So how dangerous is the Large Hadron Collider? How likely is it that when operated at maximum energy the LHC will create a black hole and wipe out earth? Eric Johnson, assistant professor of law at the University of North Dakota and author of the report The Black Hole Case: The Injunction Against The End Of The World, writes in a recent edition of New Scientist:
Up until now, the various lawsuits filed against the LHC have faltered. But if the right kind of claim is filed in the proper court, a judge may soon have to face the question of whether an injunction might be needed to save the world.”
Johnson continues by making the claim that it is not impossible that 'Groupthink', might have caused the thousands of physicists involved to “reach a worry-free outlook that is not justified by the facts”. He further states that scientific arguments alone, whilst all that matters in academic disputes, will not be enough to demonstrate the safety of the LHC:
The question of whether the LHC is safe is not academic – it is a real-world question with the highest possible stakes. Evaluating the science from a real-world perspective, and understanding scientific work to be a fallible human enterprise, is not merely fair – where justice is concerned it is essential.”
Ouch. A well-known demagogic strategy to undermine hard scientific arguments. First establish that scientific facts are scholarly or academic by nature, and then use the term 'academic' pejoratively as if it is the antonym to 'real-world'.

Let's see if we can give this concerned lawyer a 'real-world' perspective on the risks involved. Nothing 'academic'. Just empirical facts and a bit of well-established high-school level physics. Some simple order-of-magnitude estimations will allow any lawyer or judge who is not completely alien to empirical physics, to place the LHC black hole risk in its right place within the scheme of things.

How to build a black hole
What does it take to form a black hole? The straightforward answer is: a lot of mass. That is generally true, but mass is not a number that in itself specifies black hole formation risk. One can, at least in principle, form black holes with widely different sizes and masses.

We need a number that characterizes black hole formation and that is independent of the size of the black hole. That number exists. It is the confinement force. To create a black hole you need to collapse a lot of energy in a small space. The pressure (force per area) you need to do so is dependent on the size of the resulting black hole, but the force itself turns out to be independent of this size. Whether you are creating a micro black hole or a giant billion solar mass black hole, its creation requires a confinement force equal to:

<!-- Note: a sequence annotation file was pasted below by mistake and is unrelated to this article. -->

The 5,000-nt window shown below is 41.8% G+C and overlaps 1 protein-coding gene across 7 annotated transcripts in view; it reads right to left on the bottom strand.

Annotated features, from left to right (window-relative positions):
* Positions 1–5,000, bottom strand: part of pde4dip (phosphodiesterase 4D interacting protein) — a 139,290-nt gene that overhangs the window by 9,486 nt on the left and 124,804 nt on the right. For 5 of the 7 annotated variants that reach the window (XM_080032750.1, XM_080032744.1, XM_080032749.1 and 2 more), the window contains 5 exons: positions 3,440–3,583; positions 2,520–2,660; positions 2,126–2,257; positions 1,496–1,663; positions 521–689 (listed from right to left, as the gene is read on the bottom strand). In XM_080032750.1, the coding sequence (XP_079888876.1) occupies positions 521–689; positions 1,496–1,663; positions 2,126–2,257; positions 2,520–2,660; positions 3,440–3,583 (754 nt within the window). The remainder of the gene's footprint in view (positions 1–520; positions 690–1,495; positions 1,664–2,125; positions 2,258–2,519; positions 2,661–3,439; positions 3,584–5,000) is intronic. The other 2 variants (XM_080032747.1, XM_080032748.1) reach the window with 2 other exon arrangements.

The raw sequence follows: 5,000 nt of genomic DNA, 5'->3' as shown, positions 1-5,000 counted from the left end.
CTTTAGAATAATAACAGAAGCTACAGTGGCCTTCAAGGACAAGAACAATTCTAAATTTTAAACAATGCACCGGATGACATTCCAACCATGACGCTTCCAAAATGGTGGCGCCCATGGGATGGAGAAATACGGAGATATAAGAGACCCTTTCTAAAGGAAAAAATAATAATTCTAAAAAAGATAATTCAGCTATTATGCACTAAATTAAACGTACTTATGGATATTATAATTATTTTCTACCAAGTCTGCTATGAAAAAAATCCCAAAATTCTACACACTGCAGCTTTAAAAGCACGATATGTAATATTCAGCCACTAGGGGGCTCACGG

FBH = c4/4G = 10 000 000 000 000 000 000 000 000 000 000 000 000 000 000 Newton.

That is not just a big number. That is a gigantic number specifying a truly supreme confinement. For comparison: the force that gravitationally confines Newton's apple to earth happens to be just 1 Newton.

Black hole formation risk (confinement force in Newton)

How close to forming a black hole? Subatomic particle collisions (red) compared to mechanical presses (green), massive objects (blue) and gravitational systems (black). It takes 43 orders of magnitude to go from Newton's apple to a black hole.

Nutcrackers and particle smashers
How close can we get to a 1043 Newton confinement force? Let's say you need to crack open a nut, but you have no tools available. The best you can do is probably to place the nut in your mouth and crack it open using your bite. The human bite generates a surprisingly strong confinement force: about 700 Newton, comparable to the force needed to lift the same human in earth's gravitational field.

With suitable tools you can do much better and generate a much larger confinement force. What you need is a tool that acts as force multiplier. A nutcracker fits the bill. But we have much more powerful force multipliers. The largest hydraulic presses available (beasts towering more than 20 meters high) generate confinement forces of about 50 kiloTons, or half a billion Newtons.

Impressive, huh?

Maybe. But we can do even better. More than 10,000 times better.

A brute force approach (building larger hydraulic presses) will fail to realize confinement forces of such magnitude. We need to be a bit more clever and rethink the concept of confinement. Physics shows us the way: a confinement force corresponds to the ratio between the energy stored in the region, and the linear size of that region (for which we take the circumference that fits around the region):

Fconf = E / 2R